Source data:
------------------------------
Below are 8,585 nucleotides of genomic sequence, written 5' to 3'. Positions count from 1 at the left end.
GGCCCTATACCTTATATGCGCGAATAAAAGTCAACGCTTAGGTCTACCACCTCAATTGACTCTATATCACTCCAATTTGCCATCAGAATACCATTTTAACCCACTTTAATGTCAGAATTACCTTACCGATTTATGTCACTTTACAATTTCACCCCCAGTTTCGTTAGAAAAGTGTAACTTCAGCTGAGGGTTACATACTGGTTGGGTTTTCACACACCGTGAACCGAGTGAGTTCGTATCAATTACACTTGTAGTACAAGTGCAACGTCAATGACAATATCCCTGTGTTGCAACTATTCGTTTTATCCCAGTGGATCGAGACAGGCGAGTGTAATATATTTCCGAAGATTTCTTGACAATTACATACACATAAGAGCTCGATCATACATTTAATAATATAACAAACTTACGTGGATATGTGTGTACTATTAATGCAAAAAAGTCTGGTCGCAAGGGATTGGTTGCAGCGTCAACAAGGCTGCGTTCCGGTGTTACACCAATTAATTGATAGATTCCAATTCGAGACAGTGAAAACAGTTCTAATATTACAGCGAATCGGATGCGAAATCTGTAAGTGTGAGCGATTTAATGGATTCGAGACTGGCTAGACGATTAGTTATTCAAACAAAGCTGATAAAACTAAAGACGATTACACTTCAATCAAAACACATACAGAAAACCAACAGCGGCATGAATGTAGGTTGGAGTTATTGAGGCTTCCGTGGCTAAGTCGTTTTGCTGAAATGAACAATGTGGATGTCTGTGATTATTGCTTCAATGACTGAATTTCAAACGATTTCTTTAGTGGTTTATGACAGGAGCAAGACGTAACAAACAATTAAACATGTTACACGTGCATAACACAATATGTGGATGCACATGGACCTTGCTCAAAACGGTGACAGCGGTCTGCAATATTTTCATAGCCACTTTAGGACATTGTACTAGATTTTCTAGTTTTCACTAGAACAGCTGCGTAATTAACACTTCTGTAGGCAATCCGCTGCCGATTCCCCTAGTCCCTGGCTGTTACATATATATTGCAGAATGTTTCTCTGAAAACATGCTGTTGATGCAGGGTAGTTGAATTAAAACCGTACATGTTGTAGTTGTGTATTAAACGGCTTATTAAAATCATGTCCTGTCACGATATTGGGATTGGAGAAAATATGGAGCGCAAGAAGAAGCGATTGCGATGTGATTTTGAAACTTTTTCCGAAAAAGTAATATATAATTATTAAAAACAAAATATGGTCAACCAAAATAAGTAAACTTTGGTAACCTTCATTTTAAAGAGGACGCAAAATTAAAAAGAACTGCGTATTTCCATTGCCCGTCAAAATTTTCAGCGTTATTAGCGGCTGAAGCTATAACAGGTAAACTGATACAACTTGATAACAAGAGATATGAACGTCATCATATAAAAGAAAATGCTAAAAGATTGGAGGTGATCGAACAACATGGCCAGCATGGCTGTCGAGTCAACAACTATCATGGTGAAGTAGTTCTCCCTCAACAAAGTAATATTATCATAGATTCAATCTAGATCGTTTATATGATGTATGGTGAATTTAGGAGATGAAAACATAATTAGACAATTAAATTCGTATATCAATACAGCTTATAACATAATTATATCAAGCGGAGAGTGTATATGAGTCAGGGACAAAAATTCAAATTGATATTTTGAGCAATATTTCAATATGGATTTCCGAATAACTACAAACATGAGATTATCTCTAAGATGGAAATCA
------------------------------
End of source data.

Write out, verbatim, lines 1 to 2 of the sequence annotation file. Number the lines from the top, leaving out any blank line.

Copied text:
Below are 8,585 nucleotides of genomic sequence, written 5' to 3'. Positions count from 1 at the left end.
GGCCCTATACCTTATATGCGCGAATAAAAGTCAACGCTTAGGTCTACCACCTCAATTGACTCTATATCACTCCAATTTGCCATCAGAATACCATTTTAACCCACTTTAATGTCAGAATTACCTTACCGATTTATGTCACTTTACAATTTCACCCCCAGTTTCGTTAGAAAAGTGTAACTTCAGCTGAGGGTTACATACTGGTTGGGTTTTCACACACCGTGAACCGAGTGAGTTCGTATCAATTACACTTGTAGTACAAGTGCAACGTCAATGACAATATCCCTGTGTTGCAACTATTCGTTTTATCCCAGTGGATCGAGACAGGCGAGTGTAATATATTTCCGAAGATTTCTTGACAATTACATACACATAAGAGCTCGATCATACATTTAATAATATAACAAACTTACGTGGATATGTGTGTACTATTAATGCAAAAAAGTCTGGTCGCAAGGGATTGGTTGCAGCGTCAACAAGGCTGCGTTCCGGTGTTACACCAATTAATTGATAGATTCCAATTCGAGACAGTGAAAACAGTTCTAATATTACAGCGAATCGGATGCGAAATCTGTAAGTGTGAGCGATTTAATGGATTCGAGACTGGCTAGACGATTAGTTATTCAAACAAAGCTGATAAAACTAAAGACGATTACACTTCAATCAAAACACATACAGAAAACCAACAGCGGCATGAATGTAGGTTGGAGTTATTGAGGCTTCCGTGGCTAAGTCGTTTTGCTGAAATGAACAATGTGGATGTCTGTGATTATTGCTTCAATGACTGAATTTCAAACGATTTCTTTAGTGGTTTATGACAGGAGCAAGACGTAACAAACAATTAAACATGTTACACGTGCATAACACAATATGTGGATGCACATGGACCTTGCTCAAAACGGTGACAGCGGTCTGCAATATTTTCATAGCCACTTTAGGACATTGTACTAGATTTTCTAGTTTTCACTAGAACAGCTGCGTAATTAACACTTCTGTAGGCAATCCGCTGCCGATTCCCCTAGTCCCTGGCTGTTACATATATATTGCAGAATGTTTCTCTGAAAACATGCTGTTGATGCAGGGTAGTTGAATTAAAACCGTACATGTTGTAGTTGTGTATTAAACGGCTTATTAAAATCATGTCCTGTCACGATATTGGGATTGGAGAAAATATGGAGCGCAAGAAGAAGCGATTGCGATGTGATTTTGAAACTTTTTCCGAAAAAGTAATATATAATTATTAAAAACAAAATATGGTCAACCAAAATAAGTAAACTTTGGTAACCTTCATTTTAAAGAGGACGCAAAATTAAAAAGAACTGCGTATTTCCATTGCCCGTCAAAATTTTCAGCGTTATTAGCGGCTGAAGCTATAACAGGTAAACTGATACAACTTGATAACAAGAGATATGAACGTCATCATATAAAAGAAAATGCTAAAAGATTGGAGGTGATCGAACAACATGGCCAGCATGGCTGTCGAGTCAACAACTATCATGGTGAAGTAGTTCTCCCTCAACAAAGTAATATTATCATAGATTCAATCTAGATCGTTTATATGATGTATGGTGAATTTAGGAGATGAAAACATAATTAGACAATTAAATTCGTATATCAATACAGCTTATAACATAATTATATCAAGCGGAGAGTGTATATGAGTCAGGGACAAAAATTCAAATTGATATTTTGAGCAATATTTCAATATGGATTTCCGAATAACTACAAACATGAGATTATCTCTAAGATGGAAATCA